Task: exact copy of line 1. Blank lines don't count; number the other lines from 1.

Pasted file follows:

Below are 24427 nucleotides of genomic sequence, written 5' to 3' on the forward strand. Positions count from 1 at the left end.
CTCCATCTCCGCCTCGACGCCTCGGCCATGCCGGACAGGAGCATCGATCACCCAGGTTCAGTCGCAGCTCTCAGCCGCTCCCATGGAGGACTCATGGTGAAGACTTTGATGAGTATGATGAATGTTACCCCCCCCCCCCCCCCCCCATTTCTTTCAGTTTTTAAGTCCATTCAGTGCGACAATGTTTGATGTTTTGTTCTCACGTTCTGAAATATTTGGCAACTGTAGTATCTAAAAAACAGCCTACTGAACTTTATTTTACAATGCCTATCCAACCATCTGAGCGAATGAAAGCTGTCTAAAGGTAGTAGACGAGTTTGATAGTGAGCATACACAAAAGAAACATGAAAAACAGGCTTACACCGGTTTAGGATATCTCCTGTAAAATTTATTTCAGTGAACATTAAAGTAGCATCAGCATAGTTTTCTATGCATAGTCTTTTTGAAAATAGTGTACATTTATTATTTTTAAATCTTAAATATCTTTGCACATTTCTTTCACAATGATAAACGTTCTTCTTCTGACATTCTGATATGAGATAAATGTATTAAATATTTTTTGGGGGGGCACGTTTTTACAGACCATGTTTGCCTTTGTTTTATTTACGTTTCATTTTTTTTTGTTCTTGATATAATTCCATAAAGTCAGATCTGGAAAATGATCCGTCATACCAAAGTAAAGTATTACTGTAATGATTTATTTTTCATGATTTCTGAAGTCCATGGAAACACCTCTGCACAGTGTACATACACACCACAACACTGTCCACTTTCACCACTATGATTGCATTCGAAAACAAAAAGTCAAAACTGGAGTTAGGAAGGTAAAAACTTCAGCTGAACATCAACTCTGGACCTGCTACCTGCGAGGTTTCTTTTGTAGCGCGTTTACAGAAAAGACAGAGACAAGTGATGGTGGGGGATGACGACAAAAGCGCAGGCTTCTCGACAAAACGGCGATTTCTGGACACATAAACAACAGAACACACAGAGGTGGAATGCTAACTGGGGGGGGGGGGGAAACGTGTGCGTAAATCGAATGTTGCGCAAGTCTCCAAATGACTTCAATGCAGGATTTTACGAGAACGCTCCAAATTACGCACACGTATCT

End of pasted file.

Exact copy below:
Below are 24427 nucleotides of genomic sequence, written 5' to 3' on the forward strand. Positions count from 1 at the left end.